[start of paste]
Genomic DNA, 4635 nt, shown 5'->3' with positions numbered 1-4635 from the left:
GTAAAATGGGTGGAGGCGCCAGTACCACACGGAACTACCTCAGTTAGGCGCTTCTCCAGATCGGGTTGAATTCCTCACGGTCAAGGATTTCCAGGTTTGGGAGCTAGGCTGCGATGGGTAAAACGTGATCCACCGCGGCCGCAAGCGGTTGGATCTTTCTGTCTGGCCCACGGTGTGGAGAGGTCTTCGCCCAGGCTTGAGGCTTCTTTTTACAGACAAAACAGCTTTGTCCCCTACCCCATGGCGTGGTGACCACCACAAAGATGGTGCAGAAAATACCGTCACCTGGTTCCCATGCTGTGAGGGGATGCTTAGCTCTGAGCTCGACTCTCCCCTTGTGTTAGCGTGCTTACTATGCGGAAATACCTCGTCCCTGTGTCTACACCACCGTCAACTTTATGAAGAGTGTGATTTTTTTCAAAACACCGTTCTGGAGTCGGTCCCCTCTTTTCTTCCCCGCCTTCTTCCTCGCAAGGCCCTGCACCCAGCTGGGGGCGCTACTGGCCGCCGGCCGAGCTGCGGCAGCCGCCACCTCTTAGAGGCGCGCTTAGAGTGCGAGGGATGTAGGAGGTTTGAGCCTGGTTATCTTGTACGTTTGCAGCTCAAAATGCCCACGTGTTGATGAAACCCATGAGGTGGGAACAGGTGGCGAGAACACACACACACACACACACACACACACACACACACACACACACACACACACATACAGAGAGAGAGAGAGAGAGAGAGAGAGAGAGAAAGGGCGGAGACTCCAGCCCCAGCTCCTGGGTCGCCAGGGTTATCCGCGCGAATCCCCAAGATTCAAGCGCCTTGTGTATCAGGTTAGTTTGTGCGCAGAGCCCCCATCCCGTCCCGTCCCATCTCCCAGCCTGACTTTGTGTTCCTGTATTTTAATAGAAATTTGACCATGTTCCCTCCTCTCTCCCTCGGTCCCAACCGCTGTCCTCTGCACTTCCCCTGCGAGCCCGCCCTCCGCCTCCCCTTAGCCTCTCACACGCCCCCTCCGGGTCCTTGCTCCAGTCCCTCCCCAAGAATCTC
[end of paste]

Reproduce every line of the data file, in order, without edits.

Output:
Genomic DNA, 4635 nt, shown 5'->3' with positions numbered 1-4635 from the left:
GTAAAATGGGTGGAGGCGCCAGTACCACACGGAACTACCTCAGTTAGGCGCTTCTCCAGATCGGGTTGAATTCCTCACGGTCAAGGATTTCCAGGTTTGGGAGCTAGGCTGCGATGGGTAAAACGTGATCCACCGCGGCCGCAAGCGGTTGGATCTTTCTGTCTGGCCCACGGTGTGGAGAGGTCTTCGCCCAGGCTTGAGGCTTCTTTTTACAGACAAAACAGCTTTGTCCCCTACCCCATGGCGTGGTGACCACCACAAAGATGGTGCAGAAAATACCGTCACCTGGTTCCCATGCTGTGAGGGGATGCTTAGCTCTGAGCTCGACTCTCCCCTTGTGTTAGCGTGCTTACTATGCGGAAATACCTCGTCCCTGTGTCTACACCACCGTCAACTTTATGAAGAGTGTGATTTTTTTCAAAACACCGTTCTGGAGTCGGTCCCCTCTTTTCTTCCCCGCCTTCTTCCTCGCAAGGCCCTGCACCCAGCTGGGGGCGCTACTGGCCGCCGGCCGAGCTGCGGCAGCCGCCACCTCTTAGAGGCGCGCTTAGAGTGCGAGGGATGTAGGAGGTTTGAGCCTGGTTATCTTGTACGTTTGCAGCTCAAAATGCCCACGTGTTGATGAAACCCATGAGGTGGGAACAGGTGGCGAGAACACACACACACACACACACACACACACACACACACACACACACACACACACATACAGAGAGAGAGAGAGAGAGAGAGAGAGAGAGAAAGGGCGGAGACTCCAGCCCCAGCTCCTGGGTCGCCAGGGTTATCCGCGCGAATCCCCAAGATTCAAGCGCCTTGTGTATCAGGTTAGTTTGTGCGCAGAGCCCCCATCCCGTCCCGTCCCATCTCCCAGCCTGACTTTGTGTTCCTGTATTTTAATAGAAATTTGACCATGTTCCCTCCTCTCTCCCTCGGTCCCAACCGCTGTCCTCTGCACTTCCCCTGCGAGCCCGCCCTCCGCCTCCCCTTAGCCTCTCACACGCCCCCTCCGGGTCCTTGCTCCAGTCCCTCCCCAAGAATCTC